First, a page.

Vice President and Director of Foreign Policy Bruce Jones reports from the ground at the Munich Security Conference, which was held February 17 to 19. Read his first and second dispatch from the conference.
A perennial topic for discussion at the Munich Security Conference is the American insistence that Europe spend more on its own defense. For the past several years, that’s been connected to a pledge made by NATO members at their 2006 Riga Summit to move toward spending 2 percent of GDP on defense.
The 2 percent figure has taken on totemic significance in U.S.-European debates. The latest American political figure to invoke it is Donald Trump, who in an interview with the German press singled out the handful of European states that meet that target and castigated those that don’t. He warned that the American commitment to NATO and European security would be called into doubt if Europe didn’t spend more. As I wrote in a previous dispatch, in their Munich speeches Defense Secretary James Mattis and Vice President Mike Pence offered different formulations for the relationship between spending and American commitment, but 2 percent was there nonetheless.
If the American invocation was predictable, so was the European response: We agreed we should spend more; we are spending more; we might spend more; the issue is really about efficiency. Just as the United States seemed to have three positions on the NATO question, so too did Europe’s most important economy, Germany. Its chancellor, finance minister, and defense minister each took slightly different positions on the issue over the course of the three-day conference.
[M]any of the threats that Europe faces—from Russian political/news manipulation to destabilizing refugee flows to domestic radicalization—are ones for which NATO is not well suited to respond. NATO is first and foremost a tool for territorial defense.
The whole conversation rather completely misses the point. First, as many others have pointed out, spending 2 percent—as Greece does, for example—hardly guarantees that NATO members will have an effective military structure or be willing to use it. Second, many of the threats that Europe faces—from Russian political/news manipulation to destabilizing refugee flows to domestic radicalization—are ones for which NATO is not well suited to respond. NATO is first and foremost a tool for territorial defense. While Russian actions in Ukraine and pressure in northeastern Europe highlight that this remains, unfortunately, a vital necessity, Europe is being undermined from within more effectively than it’s being challenged from without.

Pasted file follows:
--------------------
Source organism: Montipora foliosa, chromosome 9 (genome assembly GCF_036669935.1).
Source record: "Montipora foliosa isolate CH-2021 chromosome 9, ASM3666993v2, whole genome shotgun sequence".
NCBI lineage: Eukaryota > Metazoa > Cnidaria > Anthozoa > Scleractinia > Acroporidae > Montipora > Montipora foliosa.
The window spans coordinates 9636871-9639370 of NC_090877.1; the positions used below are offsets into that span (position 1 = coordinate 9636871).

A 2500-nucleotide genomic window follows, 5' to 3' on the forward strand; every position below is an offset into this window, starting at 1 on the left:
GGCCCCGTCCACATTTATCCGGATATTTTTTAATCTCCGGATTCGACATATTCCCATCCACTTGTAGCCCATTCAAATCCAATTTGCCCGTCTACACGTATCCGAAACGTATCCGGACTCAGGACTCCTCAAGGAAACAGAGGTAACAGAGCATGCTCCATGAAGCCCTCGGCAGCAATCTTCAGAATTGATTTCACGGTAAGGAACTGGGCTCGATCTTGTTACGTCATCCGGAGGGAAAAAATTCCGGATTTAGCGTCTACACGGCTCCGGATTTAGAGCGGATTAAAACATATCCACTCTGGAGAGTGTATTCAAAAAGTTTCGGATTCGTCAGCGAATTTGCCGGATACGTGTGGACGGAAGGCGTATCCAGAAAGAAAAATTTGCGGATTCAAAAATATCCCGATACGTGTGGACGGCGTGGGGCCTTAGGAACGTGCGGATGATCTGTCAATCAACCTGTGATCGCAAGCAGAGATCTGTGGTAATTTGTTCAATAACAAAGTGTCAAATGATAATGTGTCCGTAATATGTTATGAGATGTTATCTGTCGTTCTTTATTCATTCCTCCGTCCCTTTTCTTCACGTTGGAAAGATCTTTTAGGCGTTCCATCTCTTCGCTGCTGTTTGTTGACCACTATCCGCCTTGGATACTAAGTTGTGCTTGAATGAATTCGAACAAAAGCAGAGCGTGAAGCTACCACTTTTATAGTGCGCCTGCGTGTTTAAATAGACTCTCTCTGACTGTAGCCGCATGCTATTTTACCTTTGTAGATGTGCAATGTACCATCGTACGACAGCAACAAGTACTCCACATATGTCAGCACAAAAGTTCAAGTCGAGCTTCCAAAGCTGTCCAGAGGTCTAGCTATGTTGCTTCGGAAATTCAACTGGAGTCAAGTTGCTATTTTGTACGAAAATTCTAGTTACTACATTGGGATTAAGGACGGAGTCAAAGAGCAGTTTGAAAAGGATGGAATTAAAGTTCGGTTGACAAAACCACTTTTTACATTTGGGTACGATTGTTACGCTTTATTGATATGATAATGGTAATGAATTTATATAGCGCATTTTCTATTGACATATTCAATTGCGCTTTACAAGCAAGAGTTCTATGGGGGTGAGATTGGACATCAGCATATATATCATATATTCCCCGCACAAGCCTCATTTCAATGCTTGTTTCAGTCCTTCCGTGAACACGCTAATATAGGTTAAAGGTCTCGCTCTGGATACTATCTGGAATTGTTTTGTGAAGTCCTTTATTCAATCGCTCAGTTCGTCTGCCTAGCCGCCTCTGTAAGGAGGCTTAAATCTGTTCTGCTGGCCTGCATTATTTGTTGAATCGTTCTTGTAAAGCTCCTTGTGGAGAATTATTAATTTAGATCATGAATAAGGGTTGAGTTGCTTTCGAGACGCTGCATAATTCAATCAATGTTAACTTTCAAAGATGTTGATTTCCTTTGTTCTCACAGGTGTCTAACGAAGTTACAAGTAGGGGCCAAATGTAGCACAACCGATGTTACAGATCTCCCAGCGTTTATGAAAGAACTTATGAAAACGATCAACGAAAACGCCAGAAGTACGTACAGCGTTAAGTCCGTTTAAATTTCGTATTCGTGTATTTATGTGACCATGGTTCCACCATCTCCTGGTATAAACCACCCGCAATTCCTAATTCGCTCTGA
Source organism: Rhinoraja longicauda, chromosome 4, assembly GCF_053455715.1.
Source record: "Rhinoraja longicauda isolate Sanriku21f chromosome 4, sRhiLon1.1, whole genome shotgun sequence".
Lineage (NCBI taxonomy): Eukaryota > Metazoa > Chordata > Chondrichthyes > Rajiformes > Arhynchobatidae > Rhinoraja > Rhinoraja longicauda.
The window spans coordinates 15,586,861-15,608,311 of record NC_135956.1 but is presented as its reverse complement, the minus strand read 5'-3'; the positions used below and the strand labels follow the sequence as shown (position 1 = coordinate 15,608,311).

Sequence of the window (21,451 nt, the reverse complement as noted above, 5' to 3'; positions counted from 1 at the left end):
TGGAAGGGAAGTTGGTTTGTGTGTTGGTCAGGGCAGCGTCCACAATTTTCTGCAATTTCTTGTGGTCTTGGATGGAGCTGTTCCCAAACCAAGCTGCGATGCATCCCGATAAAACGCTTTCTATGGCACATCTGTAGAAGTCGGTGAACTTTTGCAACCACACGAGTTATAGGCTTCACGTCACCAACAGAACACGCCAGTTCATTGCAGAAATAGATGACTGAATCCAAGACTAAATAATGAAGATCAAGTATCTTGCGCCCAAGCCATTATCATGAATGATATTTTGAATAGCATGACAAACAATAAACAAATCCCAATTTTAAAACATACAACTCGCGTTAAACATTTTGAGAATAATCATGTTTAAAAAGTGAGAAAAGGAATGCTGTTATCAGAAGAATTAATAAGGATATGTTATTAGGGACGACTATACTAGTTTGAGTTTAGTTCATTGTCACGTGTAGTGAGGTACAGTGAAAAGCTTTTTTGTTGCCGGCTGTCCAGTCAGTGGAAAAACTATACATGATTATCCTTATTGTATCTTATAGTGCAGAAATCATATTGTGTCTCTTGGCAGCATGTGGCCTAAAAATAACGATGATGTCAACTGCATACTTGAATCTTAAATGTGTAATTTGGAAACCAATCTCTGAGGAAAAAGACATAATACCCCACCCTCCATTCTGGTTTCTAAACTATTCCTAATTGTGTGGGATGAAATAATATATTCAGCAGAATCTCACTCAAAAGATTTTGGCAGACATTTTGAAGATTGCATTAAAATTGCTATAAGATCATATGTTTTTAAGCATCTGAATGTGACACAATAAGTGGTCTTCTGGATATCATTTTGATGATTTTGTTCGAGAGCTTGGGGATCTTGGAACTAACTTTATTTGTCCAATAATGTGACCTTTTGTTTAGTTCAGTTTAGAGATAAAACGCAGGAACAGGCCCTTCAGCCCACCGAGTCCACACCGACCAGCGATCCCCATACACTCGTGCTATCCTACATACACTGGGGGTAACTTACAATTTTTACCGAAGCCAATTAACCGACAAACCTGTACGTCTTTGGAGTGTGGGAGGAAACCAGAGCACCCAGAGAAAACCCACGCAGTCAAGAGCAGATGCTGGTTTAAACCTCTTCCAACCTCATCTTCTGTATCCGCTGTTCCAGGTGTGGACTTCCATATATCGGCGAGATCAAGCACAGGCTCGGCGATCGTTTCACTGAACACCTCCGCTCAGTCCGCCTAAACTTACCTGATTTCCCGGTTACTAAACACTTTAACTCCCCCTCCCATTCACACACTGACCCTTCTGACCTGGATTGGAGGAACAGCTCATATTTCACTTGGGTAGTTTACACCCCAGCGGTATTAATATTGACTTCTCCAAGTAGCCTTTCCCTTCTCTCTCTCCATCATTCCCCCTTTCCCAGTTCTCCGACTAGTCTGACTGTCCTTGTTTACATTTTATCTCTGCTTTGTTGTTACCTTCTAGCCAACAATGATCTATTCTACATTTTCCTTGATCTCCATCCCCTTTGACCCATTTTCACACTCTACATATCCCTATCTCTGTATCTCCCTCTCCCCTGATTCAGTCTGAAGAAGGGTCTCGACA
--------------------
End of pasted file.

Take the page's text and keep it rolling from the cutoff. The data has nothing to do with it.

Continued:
As for the question of burden-sharing per se, I’m rather more sympathetic than many in D.C. to the notion that this balance should shift decisively. Looking at the world from Washington, there are the following realities: In the Pacific, the $12 trillion entity that is modern China is flexing its muscles, and the American presence is still the only potential source of stability in an otherwise volatile Asia. Even with our $18 trillion economy, meeting the challenge of stability in Asia will be a heavy drain on American resources.
Then there’s Russia—a $1 trillion entity; smaller than Italy, smaller than Spain, a third the size of Britain, a quarter of the size of Germany or France. Can the $17 trillion entity that is Europe not handle the basic defense—security, political, informational—of its own territory, versus whatever threat Russia actually poses? That can mean NATO, that can mean the EU, that can mean effective European strategy—the tool is not the point. The United States has a huge stake in the outcomes in Europe and continuing to shoulder an important part of the burden is logical—and especially necessary in the nuclear realm—but in support of, not substitution for, a credible European security architecture.
[The Islamic State] is a very strong group which has a lot of sympathizers, its ideas are embedded and it has networks. It has a lot to draw on even as it loses its physical territory